Mitchell Hammer, Ph.D. Cultivating Our Field
    By Mitchell Hammer, Ph.D.

    Those of us who identify ourselves as “interculturalists” of one sort or another have led a rather nomadic lifestyle. We may well have travelled to the far corners of the world, visiting different cultures for varying lengths of time. We oftentimes claim that our intercultural experiences have had a profound effect in terms of how we live our own lives; we have sampled the intercultural salad and found much to our liking. In a similar fashion, borrowing an image from Schramm (1933), our field of “intercultural “education, training and research has had a nomadic history as well. Following World War II, researchers from such disciplines as anthropology, psychology, communication, sociology and international relations as well as practitioners from counseling, education and human resource development left the safety of their more established “areas of expertise” and travelled to a part of the human landscape that was then relatively uncharted: the intersection of “culture” and human interaction.” These early nomads, following the lead of such “intercultural observers” as Edward Hall (1959), began to ask questions concerning the relationship of culture (i.e., the values, beliefs, norms, and patterns of thought) to human behavior; particularly to human interaction that takes place between people from different societies and social groups.

    What was once unfamiliar territory began to develop the rudimentary structure of a “field of inquiry and practice.” We began to attract greater interest, primarily from academic- and practitioner-tourists who stopped by for brief visits and applied their disciplinary tools to our emerging field of study. Yet those individuals who “settled” in our town shared a vision which they cultivated as our field grew. This vision consisted of three fundamental notions. First, our field is interdisciplinary and multicultural in focus, method and content. That is, if we are to understand the territory of culture and human interaction, we need to employ interdisciplinary and multicultural maps.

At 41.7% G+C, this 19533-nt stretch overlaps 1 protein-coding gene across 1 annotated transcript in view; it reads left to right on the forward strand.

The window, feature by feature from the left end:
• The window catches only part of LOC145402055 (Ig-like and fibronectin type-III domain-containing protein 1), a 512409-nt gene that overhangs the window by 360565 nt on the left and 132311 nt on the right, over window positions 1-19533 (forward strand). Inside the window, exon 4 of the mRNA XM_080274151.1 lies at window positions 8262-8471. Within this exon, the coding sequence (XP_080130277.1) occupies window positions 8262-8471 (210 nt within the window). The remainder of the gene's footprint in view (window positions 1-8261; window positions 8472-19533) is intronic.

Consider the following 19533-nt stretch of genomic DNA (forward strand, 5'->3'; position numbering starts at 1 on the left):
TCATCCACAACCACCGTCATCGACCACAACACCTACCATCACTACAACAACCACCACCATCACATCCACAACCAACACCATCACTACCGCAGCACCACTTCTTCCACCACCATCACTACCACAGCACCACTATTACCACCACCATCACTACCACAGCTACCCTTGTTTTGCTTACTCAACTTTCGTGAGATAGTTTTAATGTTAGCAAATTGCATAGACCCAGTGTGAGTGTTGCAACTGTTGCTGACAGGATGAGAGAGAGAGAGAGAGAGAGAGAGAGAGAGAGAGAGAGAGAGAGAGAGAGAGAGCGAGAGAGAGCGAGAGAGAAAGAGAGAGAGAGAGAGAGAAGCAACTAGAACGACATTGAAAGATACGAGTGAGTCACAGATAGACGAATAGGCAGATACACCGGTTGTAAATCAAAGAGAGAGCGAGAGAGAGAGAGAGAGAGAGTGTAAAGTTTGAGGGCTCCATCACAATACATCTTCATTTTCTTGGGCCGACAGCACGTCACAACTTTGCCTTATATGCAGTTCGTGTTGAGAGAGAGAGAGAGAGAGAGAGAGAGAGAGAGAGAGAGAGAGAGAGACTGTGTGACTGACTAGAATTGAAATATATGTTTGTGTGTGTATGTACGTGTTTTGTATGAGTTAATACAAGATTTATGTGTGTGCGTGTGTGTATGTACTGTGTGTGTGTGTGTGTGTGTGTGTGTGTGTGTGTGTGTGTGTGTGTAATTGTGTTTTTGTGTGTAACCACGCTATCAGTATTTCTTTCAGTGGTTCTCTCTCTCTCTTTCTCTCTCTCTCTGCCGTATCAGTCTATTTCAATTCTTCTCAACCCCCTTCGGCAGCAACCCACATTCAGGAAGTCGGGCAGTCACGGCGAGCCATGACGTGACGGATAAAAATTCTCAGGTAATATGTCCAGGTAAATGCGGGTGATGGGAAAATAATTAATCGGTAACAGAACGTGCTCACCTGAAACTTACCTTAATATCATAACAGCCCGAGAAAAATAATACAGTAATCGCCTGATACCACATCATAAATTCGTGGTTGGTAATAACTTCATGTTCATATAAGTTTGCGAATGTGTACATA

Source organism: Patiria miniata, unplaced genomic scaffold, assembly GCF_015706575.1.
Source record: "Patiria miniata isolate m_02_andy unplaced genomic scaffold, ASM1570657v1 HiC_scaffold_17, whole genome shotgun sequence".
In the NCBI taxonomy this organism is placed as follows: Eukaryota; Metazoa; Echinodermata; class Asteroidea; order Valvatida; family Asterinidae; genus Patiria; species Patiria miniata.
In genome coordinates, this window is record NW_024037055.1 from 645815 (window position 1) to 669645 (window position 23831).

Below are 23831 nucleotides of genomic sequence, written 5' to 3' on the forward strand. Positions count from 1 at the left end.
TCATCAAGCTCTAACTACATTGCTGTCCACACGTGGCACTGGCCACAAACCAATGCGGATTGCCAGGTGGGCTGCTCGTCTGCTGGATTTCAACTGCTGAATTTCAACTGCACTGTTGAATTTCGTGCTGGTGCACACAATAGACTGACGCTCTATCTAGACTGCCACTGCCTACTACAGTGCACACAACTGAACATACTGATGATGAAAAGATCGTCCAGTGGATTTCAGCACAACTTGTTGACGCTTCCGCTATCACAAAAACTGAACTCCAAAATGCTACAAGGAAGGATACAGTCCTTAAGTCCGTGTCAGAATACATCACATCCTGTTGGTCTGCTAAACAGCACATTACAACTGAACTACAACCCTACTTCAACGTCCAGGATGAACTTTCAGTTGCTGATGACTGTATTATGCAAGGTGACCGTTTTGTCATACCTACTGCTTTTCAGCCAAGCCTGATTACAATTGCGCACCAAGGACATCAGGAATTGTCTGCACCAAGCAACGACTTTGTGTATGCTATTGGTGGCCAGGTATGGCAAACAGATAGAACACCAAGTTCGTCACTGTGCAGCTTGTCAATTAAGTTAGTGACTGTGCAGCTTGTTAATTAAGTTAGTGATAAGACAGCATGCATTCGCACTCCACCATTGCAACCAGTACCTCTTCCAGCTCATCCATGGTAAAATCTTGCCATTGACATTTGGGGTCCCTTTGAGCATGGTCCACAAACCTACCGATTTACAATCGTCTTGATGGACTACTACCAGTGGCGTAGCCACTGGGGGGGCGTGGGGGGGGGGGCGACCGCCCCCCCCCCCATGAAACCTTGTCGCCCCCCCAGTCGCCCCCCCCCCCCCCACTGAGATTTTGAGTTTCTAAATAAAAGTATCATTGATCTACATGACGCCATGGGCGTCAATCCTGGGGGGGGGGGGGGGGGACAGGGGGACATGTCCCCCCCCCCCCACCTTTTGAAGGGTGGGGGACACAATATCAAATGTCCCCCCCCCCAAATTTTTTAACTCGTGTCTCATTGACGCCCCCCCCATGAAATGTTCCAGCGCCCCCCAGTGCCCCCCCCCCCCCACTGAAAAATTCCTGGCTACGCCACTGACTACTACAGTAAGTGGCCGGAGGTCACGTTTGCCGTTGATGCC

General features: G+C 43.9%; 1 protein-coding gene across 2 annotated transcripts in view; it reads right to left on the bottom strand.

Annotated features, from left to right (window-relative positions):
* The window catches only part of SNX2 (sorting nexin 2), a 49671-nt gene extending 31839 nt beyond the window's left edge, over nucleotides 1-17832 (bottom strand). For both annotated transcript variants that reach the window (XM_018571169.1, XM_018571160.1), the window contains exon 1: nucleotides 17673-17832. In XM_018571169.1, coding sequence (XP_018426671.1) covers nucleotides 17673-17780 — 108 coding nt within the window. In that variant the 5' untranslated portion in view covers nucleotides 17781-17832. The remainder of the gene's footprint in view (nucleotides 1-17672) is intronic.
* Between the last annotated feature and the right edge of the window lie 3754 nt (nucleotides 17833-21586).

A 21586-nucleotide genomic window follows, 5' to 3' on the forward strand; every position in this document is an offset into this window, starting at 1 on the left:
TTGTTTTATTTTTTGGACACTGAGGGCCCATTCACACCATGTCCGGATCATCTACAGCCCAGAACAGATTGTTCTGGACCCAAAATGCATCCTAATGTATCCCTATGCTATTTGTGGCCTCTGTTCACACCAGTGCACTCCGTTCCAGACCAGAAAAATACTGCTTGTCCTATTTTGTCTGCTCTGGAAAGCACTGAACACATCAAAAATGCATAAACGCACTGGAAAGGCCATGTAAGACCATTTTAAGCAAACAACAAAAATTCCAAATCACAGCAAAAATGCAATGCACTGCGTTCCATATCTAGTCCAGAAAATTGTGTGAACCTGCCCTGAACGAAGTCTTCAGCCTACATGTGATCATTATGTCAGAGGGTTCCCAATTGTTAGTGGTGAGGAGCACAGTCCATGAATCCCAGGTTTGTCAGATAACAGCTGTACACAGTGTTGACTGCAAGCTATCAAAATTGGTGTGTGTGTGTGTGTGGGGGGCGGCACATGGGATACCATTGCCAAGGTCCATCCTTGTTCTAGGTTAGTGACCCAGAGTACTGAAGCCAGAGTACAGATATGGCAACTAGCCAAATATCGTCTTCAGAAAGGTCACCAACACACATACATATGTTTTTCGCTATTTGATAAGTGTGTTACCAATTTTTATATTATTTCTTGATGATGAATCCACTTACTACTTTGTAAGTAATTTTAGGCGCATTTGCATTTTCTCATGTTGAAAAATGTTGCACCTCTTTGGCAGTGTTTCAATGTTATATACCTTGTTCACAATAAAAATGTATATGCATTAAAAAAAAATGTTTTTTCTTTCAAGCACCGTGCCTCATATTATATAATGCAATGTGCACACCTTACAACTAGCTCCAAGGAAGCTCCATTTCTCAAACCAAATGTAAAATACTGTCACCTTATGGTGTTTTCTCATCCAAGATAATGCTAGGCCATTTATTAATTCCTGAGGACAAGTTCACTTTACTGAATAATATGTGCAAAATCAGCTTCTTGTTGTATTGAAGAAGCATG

Second, our field is bult on practical need. David Hoopes (1979) identified three such needs: (1) to train people to function more effectively in a foreign environment, (2) to help international students adapt to living in a foreign culture, and (3) to effectively manage “the explosive dimensions of interracial and inter-ethnic relations in the United States as the civil rights movement gained momentum in the early 1960’s” (p. 10). Recently, Alfred Smith (1982) added such practical global needs as integrating intercultural insights into the work of larger international political and economic institutions skills in negotiation, finance, law and transborder information flow analyses. As Smith (1982) suggests, those of us who have settled in their field need to focus attention on “the serious problems of the international scene, problems that are morbid and malign: routine wretchedness and strife, transgression and injustice” (p.262).